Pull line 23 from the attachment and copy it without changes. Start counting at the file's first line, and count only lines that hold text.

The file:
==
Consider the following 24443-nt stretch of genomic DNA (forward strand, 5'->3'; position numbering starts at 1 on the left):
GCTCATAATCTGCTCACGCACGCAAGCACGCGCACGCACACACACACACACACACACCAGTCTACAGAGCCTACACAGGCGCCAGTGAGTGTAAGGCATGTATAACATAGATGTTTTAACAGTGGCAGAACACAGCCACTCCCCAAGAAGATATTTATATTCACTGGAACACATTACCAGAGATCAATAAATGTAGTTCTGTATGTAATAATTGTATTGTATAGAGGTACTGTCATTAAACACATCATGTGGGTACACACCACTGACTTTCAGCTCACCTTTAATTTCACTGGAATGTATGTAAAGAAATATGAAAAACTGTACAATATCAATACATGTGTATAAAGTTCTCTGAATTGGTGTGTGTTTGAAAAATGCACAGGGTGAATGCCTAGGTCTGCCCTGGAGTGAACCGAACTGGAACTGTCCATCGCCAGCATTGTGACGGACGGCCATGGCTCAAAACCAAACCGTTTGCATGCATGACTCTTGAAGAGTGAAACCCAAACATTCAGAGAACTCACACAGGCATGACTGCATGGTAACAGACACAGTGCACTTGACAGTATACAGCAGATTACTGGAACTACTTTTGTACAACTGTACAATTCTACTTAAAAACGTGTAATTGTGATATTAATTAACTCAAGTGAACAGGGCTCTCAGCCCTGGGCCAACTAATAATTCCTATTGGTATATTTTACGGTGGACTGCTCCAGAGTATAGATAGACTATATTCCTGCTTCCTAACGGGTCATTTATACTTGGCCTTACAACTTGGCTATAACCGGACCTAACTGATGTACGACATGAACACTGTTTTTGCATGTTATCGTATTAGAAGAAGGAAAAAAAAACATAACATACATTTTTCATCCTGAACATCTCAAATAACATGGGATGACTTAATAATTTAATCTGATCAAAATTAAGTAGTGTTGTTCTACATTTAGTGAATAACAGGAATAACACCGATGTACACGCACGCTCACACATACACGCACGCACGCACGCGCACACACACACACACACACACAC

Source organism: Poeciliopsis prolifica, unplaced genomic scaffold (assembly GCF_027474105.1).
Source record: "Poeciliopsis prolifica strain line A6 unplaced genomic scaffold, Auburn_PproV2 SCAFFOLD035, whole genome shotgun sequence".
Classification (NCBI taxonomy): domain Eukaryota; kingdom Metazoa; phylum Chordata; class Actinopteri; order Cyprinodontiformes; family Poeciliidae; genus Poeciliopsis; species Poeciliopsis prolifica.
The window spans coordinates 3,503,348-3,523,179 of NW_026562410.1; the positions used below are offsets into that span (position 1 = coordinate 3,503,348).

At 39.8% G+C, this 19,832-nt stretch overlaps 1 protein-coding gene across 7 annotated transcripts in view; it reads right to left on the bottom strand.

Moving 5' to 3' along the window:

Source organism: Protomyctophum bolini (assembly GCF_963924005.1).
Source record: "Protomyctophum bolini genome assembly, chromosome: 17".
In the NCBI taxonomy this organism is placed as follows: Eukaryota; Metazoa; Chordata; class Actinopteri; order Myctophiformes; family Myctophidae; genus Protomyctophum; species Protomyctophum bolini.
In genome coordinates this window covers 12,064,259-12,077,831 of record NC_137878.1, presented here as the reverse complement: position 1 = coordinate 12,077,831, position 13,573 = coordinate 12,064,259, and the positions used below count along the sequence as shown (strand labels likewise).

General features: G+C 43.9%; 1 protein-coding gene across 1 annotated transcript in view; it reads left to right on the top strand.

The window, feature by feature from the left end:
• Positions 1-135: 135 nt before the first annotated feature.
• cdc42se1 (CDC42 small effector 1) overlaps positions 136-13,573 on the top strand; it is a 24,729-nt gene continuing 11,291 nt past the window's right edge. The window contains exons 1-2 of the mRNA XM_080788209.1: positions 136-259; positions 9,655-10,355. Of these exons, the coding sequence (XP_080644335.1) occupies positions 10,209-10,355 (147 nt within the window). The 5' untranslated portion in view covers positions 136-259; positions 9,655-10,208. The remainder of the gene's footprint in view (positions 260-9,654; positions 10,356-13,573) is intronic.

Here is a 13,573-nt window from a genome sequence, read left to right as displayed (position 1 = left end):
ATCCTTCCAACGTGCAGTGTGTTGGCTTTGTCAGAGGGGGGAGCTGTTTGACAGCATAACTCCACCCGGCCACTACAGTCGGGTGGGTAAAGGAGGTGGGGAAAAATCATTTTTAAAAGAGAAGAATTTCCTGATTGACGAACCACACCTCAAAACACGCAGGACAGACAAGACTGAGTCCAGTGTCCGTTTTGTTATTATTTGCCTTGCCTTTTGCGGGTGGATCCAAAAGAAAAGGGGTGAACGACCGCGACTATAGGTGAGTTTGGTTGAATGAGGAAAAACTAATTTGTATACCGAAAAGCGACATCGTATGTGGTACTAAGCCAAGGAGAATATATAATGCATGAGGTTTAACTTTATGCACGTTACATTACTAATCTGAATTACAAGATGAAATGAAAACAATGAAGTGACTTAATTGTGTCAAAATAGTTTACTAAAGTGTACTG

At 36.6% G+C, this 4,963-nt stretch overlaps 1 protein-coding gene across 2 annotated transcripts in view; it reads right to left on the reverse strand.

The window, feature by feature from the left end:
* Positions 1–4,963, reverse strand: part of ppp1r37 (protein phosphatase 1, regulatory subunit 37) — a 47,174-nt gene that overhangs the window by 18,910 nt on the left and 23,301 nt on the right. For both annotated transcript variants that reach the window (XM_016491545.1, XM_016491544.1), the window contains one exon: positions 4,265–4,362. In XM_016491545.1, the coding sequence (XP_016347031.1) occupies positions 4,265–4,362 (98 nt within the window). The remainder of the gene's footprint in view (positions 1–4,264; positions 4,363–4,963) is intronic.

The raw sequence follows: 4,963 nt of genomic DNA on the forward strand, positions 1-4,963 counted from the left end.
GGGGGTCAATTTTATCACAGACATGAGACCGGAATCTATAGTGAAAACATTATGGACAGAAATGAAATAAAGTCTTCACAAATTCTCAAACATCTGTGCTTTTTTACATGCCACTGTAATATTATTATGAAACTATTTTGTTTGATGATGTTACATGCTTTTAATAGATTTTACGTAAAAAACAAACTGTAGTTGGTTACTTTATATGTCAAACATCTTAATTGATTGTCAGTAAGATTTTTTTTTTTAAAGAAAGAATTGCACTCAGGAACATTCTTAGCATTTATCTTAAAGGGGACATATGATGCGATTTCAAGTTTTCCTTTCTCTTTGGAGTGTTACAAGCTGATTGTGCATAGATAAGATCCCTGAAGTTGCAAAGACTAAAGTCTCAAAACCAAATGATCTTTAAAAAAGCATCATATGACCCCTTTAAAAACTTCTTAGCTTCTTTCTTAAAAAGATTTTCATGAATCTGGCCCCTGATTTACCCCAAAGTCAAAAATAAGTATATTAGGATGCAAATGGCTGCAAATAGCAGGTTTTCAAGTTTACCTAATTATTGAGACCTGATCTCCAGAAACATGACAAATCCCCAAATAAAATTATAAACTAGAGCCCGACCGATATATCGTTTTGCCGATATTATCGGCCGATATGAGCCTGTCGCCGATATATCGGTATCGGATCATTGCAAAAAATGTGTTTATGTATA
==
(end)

GGGGGTCAATTTTATCACAGACATGAGACCGGAATCTATAGTGAAAACATTATGGACAGAAATGAAATAAAGTCTTCACAAATTCTCAAACATCTGTGCTTTTTTACATGCCACTGTAATATTATTATGAAACTATTTTGTTTGATGATGTTACATGCTTTTAATAGATTTTACGTAAAAAACAAACTGTAGTTGGTTACTTTATATGTCAAACATCTTAATTGATTGTCAGTAAGATTTTTTTTTTTAAAGAAAGAATTGCACTCAGGAACATTCTTAGCATTTATCTTAAAGGGGACATATGATGCGATTTCAAGTTTTCCTTTCTCTTTGGAGTGTTACAAGCTGATTGTGCATAGATAAGATCCCTGAAGTTGCAAAGACTAAAGTCTCAAAACCAAATGATCTTTAAAAAAGCATCATATGACCCCTTTAAAAACTTCTTAGCTTCTTTCTTAAAAAGATTTTCATGAATCTGGCCCCTGATTTACCCCAAAGTCAAAAATAAGTATATTAGGATGCAAATGGCTGCAAATAGCAGGTTTTCAAGTTTACCTAATTATTGAGACCTGATCTCCAGAAACATGACAAATCCCCAAATAAAATTATAAACTAGAGCCCGACCGATATATCGTTTTGCCGATATTATCGGCCGATATGAGCCTGTCGCCGATATATCGGTATCGGATCATTGCAAAAAATGTGTTTATGTATA